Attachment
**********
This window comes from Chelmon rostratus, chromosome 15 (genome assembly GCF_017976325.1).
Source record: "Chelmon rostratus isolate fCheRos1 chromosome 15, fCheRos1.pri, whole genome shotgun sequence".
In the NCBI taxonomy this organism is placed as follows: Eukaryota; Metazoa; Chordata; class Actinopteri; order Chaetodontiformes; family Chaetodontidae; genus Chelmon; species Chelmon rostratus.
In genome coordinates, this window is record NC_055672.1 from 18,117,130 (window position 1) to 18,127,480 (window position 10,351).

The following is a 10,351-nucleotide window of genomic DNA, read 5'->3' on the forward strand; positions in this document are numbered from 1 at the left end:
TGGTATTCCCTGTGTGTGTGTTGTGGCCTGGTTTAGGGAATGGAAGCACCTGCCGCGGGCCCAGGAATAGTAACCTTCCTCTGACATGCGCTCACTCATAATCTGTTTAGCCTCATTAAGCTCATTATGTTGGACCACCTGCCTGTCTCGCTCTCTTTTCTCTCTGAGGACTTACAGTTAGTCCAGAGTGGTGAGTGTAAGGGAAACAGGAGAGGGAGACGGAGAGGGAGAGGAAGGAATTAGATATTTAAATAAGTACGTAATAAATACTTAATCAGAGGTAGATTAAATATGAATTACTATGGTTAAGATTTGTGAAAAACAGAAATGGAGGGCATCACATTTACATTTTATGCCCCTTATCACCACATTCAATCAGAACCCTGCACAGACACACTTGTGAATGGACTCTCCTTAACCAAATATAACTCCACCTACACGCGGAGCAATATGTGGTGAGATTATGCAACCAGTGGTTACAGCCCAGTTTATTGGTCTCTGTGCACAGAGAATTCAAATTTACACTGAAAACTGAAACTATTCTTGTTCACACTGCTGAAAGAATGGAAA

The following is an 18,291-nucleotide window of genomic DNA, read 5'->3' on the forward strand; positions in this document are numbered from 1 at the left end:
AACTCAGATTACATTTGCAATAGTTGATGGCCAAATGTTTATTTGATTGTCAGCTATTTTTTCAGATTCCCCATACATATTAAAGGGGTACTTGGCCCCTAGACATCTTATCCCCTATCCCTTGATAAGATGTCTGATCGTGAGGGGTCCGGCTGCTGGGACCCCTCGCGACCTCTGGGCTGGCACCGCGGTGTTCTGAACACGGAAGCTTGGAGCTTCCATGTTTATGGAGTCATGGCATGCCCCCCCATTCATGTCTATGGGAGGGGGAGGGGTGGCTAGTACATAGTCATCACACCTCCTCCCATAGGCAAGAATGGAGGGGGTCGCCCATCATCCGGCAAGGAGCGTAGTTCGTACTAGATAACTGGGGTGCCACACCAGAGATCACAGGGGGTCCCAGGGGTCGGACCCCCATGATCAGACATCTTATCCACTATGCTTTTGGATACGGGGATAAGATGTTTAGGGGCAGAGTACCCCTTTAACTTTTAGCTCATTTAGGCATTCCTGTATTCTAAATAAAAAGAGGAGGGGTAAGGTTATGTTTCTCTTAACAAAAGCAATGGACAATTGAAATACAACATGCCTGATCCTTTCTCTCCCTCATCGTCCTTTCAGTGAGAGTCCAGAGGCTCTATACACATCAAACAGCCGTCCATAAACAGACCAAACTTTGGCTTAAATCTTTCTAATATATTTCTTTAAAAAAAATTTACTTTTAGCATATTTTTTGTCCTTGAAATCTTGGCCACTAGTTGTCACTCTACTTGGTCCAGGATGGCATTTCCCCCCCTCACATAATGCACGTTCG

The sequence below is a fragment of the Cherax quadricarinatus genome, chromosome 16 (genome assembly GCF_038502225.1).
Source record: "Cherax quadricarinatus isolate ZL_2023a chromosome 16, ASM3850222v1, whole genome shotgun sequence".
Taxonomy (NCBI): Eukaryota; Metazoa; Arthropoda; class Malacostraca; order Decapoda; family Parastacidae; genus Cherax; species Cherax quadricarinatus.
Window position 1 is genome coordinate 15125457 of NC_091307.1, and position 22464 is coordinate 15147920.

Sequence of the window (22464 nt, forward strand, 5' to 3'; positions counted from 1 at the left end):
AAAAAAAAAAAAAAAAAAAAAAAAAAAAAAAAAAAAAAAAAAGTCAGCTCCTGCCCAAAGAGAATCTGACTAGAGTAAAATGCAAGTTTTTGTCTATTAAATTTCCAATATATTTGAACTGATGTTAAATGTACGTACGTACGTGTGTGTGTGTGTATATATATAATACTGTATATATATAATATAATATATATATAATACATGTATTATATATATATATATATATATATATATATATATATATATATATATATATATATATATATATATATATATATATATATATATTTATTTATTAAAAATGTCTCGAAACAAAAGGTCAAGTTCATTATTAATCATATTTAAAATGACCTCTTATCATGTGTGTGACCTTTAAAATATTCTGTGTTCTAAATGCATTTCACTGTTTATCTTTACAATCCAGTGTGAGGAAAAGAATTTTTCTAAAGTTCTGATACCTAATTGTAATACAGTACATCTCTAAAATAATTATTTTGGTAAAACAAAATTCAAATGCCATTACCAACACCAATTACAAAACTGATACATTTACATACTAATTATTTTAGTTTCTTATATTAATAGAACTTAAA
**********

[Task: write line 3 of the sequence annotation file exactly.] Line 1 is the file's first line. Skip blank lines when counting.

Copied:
In the NCBI taxonomy this organism is placed as follows: Eukaryota; Metazoa; Chordata; class Actinopteri; order Chaetodontiformes; family Chaetodontidae; genus Chelmon; species Chelmon rostratus.